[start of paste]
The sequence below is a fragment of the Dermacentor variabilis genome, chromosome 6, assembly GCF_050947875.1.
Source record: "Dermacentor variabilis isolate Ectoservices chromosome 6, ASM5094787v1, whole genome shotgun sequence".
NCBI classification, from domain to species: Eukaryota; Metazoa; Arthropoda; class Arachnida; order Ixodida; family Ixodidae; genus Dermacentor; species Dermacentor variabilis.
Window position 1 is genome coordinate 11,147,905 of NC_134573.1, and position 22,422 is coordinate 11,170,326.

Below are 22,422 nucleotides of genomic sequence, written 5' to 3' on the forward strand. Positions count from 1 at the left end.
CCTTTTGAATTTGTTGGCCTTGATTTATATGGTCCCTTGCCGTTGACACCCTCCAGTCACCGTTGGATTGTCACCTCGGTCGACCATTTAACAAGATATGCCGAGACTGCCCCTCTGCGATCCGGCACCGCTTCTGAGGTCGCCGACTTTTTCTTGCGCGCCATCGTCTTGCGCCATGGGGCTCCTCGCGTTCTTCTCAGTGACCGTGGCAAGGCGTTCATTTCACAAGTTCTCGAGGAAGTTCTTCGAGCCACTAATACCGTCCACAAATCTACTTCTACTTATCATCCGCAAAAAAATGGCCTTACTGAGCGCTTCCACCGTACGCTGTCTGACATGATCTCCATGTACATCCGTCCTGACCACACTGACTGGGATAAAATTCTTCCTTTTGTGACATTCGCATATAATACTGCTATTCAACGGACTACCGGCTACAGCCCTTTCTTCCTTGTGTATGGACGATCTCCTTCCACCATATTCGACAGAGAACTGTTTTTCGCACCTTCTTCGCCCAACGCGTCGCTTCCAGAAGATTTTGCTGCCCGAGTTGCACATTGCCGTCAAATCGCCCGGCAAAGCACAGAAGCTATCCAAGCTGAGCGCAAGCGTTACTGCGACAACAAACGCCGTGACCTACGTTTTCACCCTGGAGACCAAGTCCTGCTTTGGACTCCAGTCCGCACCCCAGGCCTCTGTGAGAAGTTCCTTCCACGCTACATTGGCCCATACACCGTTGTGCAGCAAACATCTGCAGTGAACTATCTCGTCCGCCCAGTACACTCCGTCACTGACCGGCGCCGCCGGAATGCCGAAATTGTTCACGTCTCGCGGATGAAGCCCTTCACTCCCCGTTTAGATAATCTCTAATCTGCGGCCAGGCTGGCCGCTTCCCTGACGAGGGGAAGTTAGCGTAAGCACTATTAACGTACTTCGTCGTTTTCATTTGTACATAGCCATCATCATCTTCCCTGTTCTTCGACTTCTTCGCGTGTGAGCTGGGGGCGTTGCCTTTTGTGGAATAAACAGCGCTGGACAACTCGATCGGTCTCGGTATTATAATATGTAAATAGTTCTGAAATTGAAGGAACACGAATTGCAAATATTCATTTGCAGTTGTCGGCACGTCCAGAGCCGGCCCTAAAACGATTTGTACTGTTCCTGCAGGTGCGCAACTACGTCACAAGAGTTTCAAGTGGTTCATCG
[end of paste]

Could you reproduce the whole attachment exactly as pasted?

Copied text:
The sequence below is a fragment of the Dermacentor variabilis genome, chromosome 6, assembly GCF_050947875.1.
Source record: "Dermacentor variabilis isolate Ectoservices chromosome 6, ASM5094787v1, whole genome shotgun sequence".
NCBI classification, from domain to species: Eukaryota; Metazoa; Arthropoda; class Arachnida; order Ixodida; family Ixodidae; genus Dermacentor; species Dermacentor variabilis.
Window position 1 is genome coordinate 11,147,905 of NC_134573.1, and position 22,422 is coordinate 11,170,326.

Below are 22,422 nucleotides of genomic sequence, written 5' to 3' on the forward strand. Positions count from 1 at the left end.
CCTTTTGAATTTGTTGGCCTTGATTTATATGGTCCCTTGCCGTTGACACCCTCCAGTCACCGTTGGATTGTCACCTCGGTCGACCATTTAACAAGATATGCCGAGACTGCCCCTCTGCGATCCGGCACCGCTTCTGAGGTCGCCGACTTTTTCTTGCGCGCCATCGTCTTGCGCCATGGGGCTCCTCGCGTTCTTCTCAGTGACCGTGGCAAGGCGTTCATTTCACAAGTTCTCGAGGAAGTTCTTCGAGCCACTAATACCGTCCACAAATCTACTTCTACTTATCATCCGCAAAAAAATGGCCTTACTGAGCGCTTCCACCGTACGCTGTCTGACATGATCTCCATGTACATCCGTCCTGACCACACTGACTGGGATAAAATTCTTCCTTTTGTGACATTCGCATATAATACTGCTATTCAACGGACTACCGGCTACAGCCCTTTCTTCCTTGTGTATGGACGATCTCCTTCCACCATATTCGACAGAGAACTGTTTTTCGCACCTTCTTCGCCCAACGCGTCGCTTCCAGAAGATTTTGCTGCCCGAGTTGCACATTGCCGTCAAATCGCCCGGCAAAGCACAGAAGCTATCCAAGCTGAGCGCAAGCGTTACTGCGACAACAAACGCCGTGACCTACGTTTTCACCCTGGAGACCAAGTCCTGCTTTGGACTCCAGTCCGCACCCCAGGCCTCTGTGAGAAGTTCCTTCCACGCTACATTGGCCCATACACCGTTGTGCAGCAAACATCTGCAGTGAACTATCTCGTCCGCCCAGTACACTCCGTCACTGACCGGCGCCGCCGGAATGCCGAAATTGTTCACGTCTCGCGGATGAAGCCCTTCACTCCCCGTTTAGATAATCTCTAATCTGCGGCCAGGCTGGCCGCTTCCCTGACGAGGGGAAGTTAGCGTAAGCACTATTAACGTACTTCGTCGTTTTCATTTGTACATAGCCATCATCATCTTCCCTGTTCTTCGACTTCTTCGCGTGTGAGCTGGGGGCGTTGCCTTTTGTGGAATAAACAGCGCTGGACAACTCGATCGGTCTCGGTATTATAATATGTAAATAGTTCTGAAATTGAAGGAACACGAATTGCAAATATTCATTTGCAGTTGTCGGCACGTCCAGAGCCGGCCCTAAAACGATTTGTACTGTTCCTGCAGGTGCGCAACTACGTCACAAGAGTTTCAAGTGGTTCATCG